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Selling the Budget: Mitch Daniels

February 28, 2001 at 12:00 AM EST
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MARGARET WARNER: That comes from the President’s new budget chief Mitch Daniels, head of the White House Office of Management and Budget. Welcome to the program.

MITCHELL DANIELS: Thank you.

MARGARET WARNER: Let’s start with the Democrats’ criticism of this. They are saving given the size of the tax cut there is just not enough money to pay for that and all the things he has promised to do.

MITCHELL DANIELS: I agree there is not enough room for the President’s tax cut. There is vastly more than enough room. In fact, the astonishing thing that the budget depicts would be the extent to which the American taxpayer is being overcharged. We can pay down debt at historic levels — essentially, eliminate debt in our fiscal affairs. We propose to protect Social Security completely. There is $600 billion more of Social Security left uncommitted in this budget. Beyond the $600 billion, there is a trillion dollars because we agree with our opponents that we cannot see the future with precision, we set aside another trillion dollars for potential new needs or contingencies. And with all of that and funding our new priorities –there is room to the tax cut that the President has recommended. It would be inexcusable to keep collecting that money from Americans under those circumstances.

MARGARET WARNER: All right. Let’s go back to some of these elements, because the Democrats quarrel with each of the building blocks of what you just laid out. The size of the tax cut – you’re saying $1.6 trillion – they’re saying once you add the retroactive portion, which I gather the President does support and other, the interest on the debt it’s well over $2 trillion.

MITCHELL DANIELS: We welcome their enthusiasm for a larger tax cut than the President has proposed. But he has been consistent and not just since taking the oath but for a long time. The size of this tax cut is $1.6 trillion.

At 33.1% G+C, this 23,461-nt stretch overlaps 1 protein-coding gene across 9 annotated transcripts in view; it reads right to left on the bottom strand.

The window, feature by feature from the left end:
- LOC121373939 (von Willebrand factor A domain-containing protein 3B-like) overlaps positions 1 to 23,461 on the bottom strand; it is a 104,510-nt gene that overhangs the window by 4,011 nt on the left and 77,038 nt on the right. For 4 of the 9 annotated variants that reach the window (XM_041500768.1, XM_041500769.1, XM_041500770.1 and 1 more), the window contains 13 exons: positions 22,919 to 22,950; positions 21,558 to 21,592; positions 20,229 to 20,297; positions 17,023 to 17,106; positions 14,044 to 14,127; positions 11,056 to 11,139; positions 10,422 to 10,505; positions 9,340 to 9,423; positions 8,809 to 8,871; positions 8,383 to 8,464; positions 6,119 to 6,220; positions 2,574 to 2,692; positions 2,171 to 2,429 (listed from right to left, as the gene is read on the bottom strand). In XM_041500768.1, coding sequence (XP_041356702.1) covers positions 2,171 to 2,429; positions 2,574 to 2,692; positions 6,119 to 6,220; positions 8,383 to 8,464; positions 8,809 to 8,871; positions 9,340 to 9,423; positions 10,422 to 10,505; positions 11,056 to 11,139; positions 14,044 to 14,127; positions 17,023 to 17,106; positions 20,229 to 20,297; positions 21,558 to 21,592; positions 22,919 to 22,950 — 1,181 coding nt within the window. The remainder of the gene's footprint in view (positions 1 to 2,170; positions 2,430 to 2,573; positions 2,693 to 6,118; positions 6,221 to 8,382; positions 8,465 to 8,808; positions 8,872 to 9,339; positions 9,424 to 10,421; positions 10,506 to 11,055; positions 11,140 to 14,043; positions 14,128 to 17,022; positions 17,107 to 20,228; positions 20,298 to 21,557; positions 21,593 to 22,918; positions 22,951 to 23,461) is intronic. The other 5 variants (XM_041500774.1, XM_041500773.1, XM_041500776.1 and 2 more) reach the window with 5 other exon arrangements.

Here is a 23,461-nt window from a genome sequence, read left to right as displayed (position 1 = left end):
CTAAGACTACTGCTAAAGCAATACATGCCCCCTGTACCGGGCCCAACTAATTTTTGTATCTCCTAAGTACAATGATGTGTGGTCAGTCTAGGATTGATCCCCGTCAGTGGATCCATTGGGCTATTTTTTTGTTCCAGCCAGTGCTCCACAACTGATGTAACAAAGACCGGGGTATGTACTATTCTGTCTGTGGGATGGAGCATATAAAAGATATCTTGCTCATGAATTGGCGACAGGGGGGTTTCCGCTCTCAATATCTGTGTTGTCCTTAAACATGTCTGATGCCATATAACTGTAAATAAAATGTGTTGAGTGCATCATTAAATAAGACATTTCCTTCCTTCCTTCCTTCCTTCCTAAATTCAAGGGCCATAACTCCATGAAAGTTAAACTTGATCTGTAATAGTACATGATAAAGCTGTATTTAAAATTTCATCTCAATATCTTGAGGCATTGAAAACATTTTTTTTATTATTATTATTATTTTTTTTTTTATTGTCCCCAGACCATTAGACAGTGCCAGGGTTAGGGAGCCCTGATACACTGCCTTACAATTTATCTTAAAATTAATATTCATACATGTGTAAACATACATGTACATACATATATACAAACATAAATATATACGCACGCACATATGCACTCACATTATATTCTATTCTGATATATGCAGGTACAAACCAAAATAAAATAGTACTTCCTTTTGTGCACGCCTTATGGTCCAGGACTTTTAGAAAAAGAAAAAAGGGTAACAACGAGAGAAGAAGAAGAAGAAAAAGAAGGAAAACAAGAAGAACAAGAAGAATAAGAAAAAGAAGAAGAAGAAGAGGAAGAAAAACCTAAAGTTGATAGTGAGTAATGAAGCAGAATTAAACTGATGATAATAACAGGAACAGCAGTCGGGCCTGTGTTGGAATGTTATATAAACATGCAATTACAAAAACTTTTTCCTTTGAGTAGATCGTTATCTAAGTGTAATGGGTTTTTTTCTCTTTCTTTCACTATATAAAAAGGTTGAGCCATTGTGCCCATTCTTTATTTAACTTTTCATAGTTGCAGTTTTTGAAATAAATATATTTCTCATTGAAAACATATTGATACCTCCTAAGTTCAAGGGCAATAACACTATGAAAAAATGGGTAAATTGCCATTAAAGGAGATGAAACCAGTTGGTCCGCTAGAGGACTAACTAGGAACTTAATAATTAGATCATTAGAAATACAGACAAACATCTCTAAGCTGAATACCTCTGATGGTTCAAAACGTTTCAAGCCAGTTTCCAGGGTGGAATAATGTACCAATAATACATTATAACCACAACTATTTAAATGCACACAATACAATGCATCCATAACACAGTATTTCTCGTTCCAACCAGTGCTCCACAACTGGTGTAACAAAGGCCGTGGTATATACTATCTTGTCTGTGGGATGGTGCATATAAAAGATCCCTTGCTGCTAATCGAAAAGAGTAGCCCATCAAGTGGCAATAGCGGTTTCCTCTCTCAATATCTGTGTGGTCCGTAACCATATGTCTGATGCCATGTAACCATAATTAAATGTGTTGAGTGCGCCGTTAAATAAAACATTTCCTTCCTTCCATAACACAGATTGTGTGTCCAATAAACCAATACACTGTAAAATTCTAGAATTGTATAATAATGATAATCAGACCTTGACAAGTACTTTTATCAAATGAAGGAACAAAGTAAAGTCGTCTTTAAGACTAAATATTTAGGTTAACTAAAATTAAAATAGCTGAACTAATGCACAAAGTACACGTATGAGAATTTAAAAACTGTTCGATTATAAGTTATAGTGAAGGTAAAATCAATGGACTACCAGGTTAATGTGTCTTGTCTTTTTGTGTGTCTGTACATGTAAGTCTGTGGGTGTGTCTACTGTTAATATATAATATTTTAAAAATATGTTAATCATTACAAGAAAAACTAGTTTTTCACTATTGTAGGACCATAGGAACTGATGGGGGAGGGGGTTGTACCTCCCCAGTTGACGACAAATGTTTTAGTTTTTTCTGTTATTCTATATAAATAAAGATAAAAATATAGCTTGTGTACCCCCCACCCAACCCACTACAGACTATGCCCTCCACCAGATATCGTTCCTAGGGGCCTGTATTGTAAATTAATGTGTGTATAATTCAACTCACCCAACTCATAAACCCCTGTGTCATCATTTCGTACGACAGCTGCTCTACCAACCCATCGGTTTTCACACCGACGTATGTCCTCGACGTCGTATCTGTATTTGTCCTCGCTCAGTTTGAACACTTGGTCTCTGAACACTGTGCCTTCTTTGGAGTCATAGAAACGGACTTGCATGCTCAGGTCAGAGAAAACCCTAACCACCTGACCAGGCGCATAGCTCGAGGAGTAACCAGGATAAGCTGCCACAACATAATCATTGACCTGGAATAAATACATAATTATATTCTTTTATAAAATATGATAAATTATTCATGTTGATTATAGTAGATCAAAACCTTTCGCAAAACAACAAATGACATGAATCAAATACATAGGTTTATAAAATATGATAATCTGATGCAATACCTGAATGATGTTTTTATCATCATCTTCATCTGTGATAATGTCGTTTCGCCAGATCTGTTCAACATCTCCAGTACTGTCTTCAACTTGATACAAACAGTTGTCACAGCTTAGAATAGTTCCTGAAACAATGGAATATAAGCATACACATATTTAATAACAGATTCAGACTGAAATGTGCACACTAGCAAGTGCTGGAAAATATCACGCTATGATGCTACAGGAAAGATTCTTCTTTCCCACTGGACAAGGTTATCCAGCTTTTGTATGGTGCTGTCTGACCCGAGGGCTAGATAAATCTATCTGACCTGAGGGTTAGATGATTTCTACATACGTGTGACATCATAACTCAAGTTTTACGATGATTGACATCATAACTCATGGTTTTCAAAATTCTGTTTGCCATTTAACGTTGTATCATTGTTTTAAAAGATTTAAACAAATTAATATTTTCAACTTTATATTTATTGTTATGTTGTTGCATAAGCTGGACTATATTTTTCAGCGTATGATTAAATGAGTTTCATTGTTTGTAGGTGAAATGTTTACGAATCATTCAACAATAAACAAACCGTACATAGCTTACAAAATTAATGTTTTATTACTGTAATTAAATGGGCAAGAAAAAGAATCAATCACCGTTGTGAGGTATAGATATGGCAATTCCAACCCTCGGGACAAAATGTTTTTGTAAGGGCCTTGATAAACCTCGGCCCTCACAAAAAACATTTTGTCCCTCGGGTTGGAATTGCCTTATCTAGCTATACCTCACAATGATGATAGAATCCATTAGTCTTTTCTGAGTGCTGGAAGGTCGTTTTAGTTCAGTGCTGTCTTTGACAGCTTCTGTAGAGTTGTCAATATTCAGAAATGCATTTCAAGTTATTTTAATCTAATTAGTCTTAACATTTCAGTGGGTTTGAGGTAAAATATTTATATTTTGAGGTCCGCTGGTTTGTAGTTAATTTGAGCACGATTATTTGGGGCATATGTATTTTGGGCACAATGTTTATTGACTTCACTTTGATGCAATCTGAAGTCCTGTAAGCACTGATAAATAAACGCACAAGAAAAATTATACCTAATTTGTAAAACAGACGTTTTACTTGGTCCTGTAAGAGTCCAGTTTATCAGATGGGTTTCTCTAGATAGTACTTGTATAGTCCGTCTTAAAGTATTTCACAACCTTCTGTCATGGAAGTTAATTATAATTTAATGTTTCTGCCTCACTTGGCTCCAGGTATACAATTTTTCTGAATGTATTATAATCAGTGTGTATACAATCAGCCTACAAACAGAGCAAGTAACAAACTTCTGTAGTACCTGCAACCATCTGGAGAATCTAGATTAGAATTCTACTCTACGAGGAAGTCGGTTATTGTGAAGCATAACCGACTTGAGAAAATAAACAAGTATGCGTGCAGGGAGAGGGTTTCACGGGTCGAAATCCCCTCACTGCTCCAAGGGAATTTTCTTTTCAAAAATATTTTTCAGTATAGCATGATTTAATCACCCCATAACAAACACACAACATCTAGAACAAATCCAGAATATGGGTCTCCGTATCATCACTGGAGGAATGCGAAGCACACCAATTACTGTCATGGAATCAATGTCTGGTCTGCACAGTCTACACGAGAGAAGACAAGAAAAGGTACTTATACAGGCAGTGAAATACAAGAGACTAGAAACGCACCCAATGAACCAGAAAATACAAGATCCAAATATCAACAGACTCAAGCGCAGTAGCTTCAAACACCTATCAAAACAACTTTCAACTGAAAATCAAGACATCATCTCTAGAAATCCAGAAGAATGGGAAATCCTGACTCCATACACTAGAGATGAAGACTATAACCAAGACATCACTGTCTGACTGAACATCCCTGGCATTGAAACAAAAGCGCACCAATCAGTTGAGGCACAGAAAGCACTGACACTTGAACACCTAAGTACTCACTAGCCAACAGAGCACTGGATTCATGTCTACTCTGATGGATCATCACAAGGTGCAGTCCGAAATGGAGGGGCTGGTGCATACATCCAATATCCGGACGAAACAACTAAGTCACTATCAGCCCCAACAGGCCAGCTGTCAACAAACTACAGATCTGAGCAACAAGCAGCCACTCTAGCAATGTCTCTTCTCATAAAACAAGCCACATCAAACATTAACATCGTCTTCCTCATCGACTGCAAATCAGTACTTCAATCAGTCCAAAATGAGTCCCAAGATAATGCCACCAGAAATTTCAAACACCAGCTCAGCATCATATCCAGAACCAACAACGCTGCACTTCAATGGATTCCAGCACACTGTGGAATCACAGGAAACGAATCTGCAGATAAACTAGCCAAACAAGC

MARGARET WARNER: So if you want to put in the retroactive feature, are you saying you’ll carve it out of the 1.6 (trillion dollars) – and you won’t increase it above that?

MITCHELL DANIELS: I think that we’ll work with the Congress to shape the tax cut. There may be some eliminates of it that need to be phased or staged in a different way. You may have the same elements but longer time periods. But the President has said, as he did last night, there are people who think it’s too large. people who think it’s too small and he thinks it’s at the right size.

MARGARET WARNER: All right. Now another criticism they make is that it rests on if not rosy economic assumptions ones that really can’t be known, and that is you are projecting over 3 percent annual economic growth for the next ten years, how realistic is that?

MITCHELL DANIELS: I think we have to have a lot of sympathy for our Democrat friends at this point in time. Their carefully crafted sound bites have suffered a fatal collision with reality. In the first place this budget is built on very cautious assumptions. I make a full confession as a former member of the Reagan administration we did have budgets that anticipated growth above what was then the consensus. Our budget forecasts growth below the Blue Chip consensus over this 10-year time period. It forecasts revenue receipts at rates that reverse suddenly and dramatically the incredible rates at which revenue has been coming to the federal government. It’s a very conservative budget; there are no magic asterisks – no unspecified savings — none of the gimmickry that both parties from time to time have taken part in. So I think they will have to search around a long time before they can make the claims they were hoping to make.